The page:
If any vehicle in my past were a bridge between two distinct parts of my life, it is the little white 1970 Austin America I bought from Ken Boyd. The Austin spanned from my bachelorhood to my fatherhood. I bought it while still taking dates to picnics and dinners in the Aston Martin and within 3 years used it to bring home my new infant daughter, Adrianne, from the hospital with her mom, Della – my new wife.
Not only did the Aston Martin’s appetite for premium fuel challenge my budgeting skills, but I realized after replacing it’s clutch that having a spare car would ensure my ability to get to work on days too rainy to ride a motorcycle. Ken had used the Austin to teach his children to drive. It had a sound body and engine and was only missing a few exterior trim pieces. The Austin America used the “hydro-pneumatic” suspension offered on less sporting Mini Cooper models – giving a smooth ride unique among “econo-boxes” of the day. Aston and Austin sound so similar, I found I needed to be careful in referring to each – as they were about as different as two cars could possibly be. If the Aston was a “Road Express” the Austin was “rode pressed.”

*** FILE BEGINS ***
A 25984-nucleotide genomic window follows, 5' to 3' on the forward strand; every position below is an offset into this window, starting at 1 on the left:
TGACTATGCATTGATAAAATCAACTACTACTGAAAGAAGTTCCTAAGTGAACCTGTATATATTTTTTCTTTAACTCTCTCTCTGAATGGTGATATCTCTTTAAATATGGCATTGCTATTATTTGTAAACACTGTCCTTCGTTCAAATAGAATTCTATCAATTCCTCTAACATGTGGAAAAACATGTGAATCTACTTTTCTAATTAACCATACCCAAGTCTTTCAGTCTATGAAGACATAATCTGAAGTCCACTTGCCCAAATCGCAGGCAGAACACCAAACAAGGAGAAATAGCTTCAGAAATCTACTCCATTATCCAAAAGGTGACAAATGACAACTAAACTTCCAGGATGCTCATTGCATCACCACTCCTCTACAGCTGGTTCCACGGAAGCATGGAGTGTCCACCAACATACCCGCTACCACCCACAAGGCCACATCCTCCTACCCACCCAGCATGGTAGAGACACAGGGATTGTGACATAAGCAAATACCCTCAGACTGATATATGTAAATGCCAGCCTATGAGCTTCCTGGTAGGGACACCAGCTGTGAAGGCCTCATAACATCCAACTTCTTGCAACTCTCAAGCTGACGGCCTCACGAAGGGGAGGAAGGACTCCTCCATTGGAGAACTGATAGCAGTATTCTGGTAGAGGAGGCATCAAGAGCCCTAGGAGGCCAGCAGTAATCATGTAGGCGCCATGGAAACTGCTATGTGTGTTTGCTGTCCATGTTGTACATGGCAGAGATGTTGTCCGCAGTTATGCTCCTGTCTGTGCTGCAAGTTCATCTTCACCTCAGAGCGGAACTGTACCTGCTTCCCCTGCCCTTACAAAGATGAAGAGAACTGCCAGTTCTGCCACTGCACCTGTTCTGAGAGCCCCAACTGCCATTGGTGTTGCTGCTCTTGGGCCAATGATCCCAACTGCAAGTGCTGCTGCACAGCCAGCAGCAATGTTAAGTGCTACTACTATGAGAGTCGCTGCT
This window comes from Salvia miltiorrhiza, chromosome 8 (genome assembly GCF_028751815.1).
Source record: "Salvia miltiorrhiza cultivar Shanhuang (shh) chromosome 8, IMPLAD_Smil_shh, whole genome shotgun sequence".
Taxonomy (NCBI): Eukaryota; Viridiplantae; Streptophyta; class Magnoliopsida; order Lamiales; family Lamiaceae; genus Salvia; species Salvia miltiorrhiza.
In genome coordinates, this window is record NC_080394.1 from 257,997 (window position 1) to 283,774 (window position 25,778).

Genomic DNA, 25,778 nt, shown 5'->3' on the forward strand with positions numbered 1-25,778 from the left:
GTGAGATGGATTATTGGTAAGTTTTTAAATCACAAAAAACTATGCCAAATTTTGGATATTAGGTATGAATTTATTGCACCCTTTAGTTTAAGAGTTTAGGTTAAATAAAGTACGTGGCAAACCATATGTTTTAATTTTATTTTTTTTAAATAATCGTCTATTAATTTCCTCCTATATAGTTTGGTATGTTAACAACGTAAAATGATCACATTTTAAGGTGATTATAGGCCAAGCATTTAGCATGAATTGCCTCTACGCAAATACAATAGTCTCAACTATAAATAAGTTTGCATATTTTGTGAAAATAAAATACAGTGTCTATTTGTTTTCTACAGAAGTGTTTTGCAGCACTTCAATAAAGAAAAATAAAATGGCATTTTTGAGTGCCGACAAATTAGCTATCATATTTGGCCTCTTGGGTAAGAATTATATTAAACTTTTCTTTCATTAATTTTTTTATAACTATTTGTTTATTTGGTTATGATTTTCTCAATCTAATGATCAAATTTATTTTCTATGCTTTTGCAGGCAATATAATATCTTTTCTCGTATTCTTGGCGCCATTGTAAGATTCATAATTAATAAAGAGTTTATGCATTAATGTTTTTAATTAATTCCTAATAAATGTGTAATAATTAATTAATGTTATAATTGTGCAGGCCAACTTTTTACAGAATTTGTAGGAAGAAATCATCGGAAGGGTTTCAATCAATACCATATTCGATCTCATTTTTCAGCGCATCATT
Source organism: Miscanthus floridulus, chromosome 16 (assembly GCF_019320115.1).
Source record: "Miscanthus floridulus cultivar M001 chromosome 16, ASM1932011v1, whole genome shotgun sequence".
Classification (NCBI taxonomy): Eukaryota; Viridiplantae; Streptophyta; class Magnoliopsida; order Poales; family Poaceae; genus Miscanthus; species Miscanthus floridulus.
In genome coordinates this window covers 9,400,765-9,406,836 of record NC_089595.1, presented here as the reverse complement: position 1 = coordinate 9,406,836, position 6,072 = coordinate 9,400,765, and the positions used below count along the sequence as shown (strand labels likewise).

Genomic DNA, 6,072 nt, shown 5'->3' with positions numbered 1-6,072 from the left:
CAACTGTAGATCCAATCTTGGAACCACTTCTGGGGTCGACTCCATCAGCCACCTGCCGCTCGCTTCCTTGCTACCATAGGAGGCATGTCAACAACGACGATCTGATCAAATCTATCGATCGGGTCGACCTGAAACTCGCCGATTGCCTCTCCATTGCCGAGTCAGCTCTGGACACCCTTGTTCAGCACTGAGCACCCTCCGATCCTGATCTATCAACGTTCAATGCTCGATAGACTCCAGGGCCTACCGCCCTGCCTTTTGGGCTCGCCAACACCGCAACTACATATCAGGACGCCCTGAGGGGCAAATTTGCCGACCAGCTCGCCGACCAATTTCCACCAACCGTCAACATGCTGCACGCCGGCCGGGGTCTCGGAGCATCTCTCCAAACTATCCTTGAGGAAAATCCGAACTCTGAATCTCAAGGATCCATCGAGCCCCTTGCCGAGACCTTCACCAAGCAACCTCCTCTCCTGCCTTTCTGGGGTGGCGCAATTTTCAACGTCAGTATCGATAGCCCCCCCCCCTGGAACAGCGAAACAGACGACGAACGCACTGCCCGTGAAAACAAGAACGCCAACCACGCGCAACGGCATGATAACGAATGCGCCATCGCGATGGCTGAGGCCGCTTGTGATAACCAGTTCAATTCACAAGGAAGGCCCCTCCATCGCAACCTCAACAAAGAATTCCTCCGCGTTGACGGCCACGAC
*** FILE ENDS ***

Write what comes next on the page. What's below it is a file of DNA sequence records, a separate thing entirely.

Austin Americas were one of many variations British Leyland created by installing the engine and suspension of the Mini Cooper into a boxy body about 20% larger. It was amazingly roomy for a tiny car. As Mini Coopers were favorite club racers – Austin Americas were raced too – as a great number of the racing parts from the Mini Cooper applied directly on the Austin America. The penalty of the Austin’s greater weight was offset by it’s ability to use larger tires. Either car could be respectfully fast. With the help of dollars spent on engine modifications by Jon Becker at his “Mini Parts” shop in Martinez – I got my Austin to go as respectfully fast as my limited budget could afford. While I didn’t invest enough money to make my Austin a competitive racer – I did make it fast enough to easily exceed the road holding capabilities of it’s tires. On rainy days driving on the freeway, the engine would pull hard enough that at 60 miles an hour if I accelerated too quickly the wheels would spin. And one morning when I was late for work, the combination of fog slicked roads, a raise in the road that unweighted the front tires and my limited driving skill, caused me to plant the Austin deep into an ice-plant patch outside the loop connecting Skyline Boulevard and Highway 1. The ruts in the ice-plant and the chuckle of the tow-truck driver indicated other boy-racers misjudged this corner with some frequency.